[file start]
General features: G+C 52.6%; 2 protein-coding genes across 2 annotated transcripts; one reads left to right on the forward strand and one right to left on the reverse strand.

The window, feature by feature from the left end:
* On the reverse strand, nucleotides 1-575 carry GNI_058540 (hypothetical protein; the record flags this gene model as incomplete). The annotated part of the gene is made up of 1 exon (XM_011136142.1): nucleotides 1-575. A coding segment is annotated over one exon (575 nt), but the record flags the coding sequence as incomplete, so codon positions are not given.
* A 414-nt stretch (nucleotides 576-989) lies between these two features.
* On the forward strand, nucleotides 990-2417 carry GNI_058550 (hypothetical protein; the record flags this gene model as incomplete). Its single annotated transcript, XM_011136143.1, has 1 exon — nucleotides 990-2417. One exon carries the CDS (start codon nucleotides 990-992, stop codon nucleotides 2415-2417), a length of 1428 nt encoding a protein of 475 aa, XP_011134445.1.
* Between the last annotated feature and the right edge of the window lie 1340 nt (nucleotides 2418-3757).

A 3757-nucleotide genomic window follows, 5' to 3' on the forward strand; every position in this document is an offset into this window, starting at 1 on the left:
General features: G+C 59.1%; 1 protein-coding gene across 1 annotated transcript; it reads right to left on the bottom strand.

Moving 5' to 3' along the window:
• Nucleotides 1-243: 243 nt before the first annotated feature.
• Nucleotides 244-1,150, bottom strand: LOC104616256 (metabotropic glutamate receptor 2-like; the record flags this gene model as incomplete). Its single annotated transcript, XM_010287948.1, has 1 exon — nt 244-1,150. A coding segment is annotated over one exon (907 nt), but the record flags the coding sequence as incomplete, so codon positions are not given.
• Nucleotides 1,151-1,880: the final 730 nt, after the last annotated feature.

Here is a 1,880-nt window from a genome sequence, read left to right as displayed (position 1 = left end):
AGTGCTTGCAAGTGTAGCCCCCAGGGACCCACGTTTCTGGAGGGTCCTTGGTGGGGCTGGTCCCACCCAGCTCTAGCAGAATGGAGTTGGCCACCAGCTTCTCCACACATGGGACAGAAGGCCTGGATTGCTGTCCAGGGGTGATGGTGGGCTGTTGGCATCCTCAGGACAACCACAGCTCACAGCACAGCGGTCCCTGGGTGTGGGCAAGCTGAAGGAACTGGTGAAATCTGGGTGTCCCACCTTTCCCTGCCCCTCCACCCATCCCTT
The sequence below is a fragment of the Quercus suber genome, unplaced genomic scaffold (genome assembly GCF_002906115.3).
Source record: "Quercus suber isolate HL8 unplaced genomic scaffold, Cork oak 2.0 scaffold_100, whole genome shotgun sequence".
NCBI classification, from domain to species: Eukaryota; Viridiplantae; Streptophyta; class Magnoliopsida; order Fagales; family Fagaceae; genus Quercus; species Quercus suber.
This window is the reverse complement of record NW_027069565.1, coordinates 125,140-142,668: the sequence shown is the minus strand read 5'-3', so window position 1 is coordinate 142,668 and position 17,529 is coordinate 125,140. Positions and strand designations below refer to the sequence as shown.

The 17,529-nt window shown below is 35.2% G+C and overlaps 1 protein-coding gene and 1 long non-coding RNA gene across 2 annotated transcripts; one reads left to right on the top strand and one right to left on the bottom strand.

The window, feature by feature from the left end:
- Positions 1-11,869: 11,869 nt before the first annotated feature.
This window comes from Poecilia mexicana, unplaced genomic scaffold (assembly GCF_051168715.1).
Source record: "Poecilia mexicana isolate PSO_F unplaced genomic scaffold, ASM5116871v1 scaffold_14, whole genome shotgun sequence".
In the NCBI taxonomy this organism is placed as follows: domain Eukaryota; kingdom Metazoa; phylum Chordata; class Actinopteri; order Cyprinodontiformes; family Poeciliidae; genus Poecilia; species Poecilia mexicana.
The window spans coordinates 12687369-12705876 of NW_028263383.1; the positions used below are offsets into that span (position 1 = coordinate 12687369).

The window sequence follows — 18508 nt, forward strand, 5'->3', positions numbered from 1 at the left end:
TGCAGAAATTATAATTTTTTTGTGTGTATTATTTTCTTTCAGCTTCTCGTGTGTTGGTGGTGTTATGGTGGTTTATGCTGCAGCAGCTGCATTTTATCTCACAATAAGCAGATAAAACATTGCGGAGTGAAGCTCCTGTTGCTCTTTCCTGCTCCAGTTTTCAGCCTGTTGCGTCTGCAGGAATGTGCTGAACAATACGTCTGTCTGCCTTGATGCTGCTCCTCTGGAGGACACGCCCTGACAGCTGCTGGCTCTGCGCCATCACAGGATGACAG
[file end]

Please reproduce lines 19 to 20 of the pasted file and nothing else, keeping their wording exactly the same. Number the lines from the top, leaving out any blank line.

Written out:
The 17,529-nt window shown below is 35.2% G+C and overlaps 1 protein-coding gene and 1 long non-coding RNA gene across 2 annotated transcripts; one reads left to right on the top strand and one right to left on the bottom strand.

The window, feature by feature from the left end: